It seems Ontario simply cannot stand that some of the other provinces are finally out from under their thumb and actually doing well now without their control.

20B is an Ontario government calculation (much like Lorne Calvert's 800 million blue sky number. What is the real unedited number?

And what portion goes to other provinces that Ontario receives benefit from? Roads to transport goods to Canadas largest population, Transmission lines to get power from other provinces, even the 200 mile limit just from having most of the Grand Banks off of the coast is a benefit to Toronto in that they don't have to transport fish in and have it tariffed and duties at the border.

Barcs said...
This comment has been removed by the author.
Barcs said...

You are absolutely right wheatsheaf... That's probably why all 3 of the provinces that have long history's of being Have provinces (Alberta, BC, and Ontario, which has never been a have not)....

..... also seem to have long history's of Conservative type governments.

Ontario's recent one was 60 years less the Government of David Peterson and then Bob Rae of 4 years each.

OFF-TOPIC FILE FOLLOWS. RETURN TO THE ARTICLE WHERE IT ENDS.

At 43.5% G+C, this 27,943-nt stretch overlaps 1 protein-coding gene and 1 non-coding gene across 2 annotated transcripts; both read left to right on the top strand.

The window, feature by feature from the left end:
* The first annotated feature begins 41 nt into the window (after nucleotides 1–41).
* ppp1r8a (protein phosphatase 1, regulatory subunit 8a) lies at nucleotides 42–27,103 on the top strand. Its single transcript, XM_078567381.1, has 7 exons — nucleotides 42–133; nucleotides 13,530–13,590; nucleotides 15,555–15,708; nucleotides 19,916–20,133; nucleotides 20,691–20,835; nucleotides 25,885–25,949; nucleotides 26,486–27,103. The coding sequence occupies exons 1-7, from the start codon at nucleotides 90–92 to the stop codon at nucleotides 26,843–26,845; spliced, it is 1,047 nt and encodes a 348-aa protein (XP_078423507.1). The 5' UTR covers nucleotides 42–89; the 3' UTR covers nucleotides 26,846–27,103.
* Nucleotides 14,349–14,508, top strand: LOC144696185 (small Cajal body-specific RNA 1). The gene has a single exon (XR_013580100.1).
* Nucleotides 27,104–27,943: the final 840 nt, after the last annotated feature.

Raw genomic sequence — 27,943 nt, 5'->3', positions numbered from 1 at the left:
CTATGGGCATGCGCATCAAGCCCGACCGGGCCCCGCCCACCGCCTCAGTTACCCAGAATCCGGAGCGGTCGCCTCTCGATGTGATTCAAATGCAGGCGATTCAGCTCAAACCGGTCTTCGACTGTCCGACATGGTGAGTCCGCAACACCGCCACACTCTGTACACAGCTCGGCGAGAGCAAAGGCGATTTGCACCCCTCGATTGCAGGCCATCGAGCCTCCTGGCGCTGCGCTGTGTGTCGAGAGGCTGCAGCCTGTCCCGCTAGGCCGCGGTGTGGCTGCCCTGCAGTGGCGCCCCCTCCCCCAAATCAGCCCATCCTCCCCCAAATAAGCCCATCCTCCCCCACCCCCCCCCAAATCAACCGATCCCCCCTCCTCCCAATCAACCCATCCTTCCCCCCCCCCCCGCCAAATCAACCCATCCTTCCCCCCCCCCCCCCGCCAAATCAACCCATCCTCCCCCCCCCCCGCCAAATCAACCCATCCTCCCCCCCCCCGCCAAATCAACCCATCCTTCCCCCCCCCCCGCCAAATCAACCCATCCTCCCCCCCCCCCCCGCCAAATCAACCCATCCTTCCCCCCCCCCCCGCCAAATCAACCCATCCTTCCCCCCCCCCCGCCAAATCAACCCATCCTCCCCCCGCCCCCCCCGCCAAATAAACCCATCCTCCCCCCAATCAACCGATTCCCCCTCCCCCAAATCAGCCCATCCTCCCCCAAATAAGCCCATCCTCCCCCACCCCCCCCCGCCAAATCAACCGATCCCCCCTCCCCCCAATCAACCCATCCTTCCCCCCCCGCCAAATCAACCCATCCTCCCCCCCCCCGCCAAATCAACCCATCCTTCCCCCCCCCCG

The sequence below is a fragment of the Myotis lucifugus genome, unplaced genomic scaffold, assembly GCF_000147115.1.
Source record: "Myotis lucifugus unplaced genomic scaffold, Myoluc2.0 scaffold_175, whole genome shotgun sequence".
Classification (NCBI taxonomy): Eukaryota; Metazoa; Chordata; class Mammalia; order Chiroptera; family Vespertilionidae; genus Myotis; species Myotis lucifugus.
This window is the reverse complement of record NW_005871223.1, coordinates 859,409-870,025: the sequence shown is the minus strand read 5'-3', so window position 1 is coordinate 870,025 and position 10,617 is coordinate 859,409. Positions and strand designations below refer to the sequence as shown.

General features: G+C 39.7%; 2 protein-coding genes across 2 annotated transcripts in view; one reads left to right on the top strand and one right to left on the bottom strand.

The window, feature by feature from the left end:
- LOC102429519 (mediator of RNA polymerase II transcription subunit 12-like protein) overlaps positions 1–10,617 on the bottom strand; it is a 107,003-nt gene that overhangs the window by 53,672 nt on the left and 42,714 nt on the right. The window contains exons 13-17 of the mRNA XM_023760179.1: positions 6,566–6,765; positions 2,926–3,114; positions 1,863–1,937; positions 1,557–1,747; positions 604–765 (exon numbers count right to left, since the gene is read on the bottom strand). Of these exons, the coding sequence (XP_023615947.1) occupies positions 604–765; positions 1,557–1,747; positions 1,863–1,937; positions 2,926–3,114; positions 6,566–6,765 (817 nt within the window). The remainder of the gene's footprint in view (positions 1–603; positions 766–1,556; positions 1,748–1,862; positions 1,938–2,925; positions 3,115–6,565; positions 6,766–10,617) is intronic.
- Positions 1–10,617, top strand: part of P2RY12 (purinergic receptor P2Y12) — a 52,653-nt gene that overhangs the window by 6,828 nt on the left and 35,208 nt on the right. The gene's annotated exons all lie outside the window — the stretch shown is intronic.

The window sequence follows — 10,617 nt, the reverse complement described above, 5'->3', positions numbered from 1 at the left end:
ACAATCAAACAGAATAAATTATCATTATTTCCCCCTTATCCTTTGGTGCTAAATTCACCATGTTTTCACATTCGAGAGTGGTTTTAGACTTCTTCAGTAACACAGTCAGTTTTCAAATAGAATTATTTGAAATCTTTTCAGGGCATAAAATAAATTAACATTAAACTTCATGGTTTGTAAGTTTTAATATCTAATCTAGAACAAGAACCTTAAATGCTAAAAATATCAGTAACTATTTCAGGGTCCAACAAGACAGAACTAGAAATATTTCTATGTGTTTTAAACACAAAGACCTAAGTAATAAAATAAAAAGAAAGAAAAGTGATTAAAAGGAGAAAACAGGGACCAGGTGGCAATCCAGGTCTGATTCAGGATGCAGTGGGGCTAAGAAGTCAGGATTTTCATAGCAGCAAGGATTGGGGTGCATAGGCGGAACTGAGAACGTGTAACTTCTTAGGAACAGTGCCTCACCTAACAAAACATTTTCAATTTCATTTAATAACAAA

BC was 46 years long minus 3 years for Dave Barret.

And in Alberta the SoCred and then Conservative run has lasted since 1935... 73 going on 77 years. Including an astonishing 4 terms by Peter Lougheed, 4 for Ralph Klein.. and 6 yes 6 majority terms for Ernest C. Manning of the SoCred's; 4 of em with over 50% of the vote....


And McGuinty's and Martins "better policies cus they are not a conservative" have the province of Ontario, the only province who has never been a have not....now at the door of being a have not in only a few years as Martin cut funding to the provinces to balance the books and McGuinty couldn't resist raising taxes and spending on big programs.

Harris had a no win as Marin lopped billions off his budget, How come McGuinty can't do more with the more that Cretien and Martin and Harper put back in after the worst of the cuts?

A fictitious 20B that all the previous Ontario governments had to deal with too?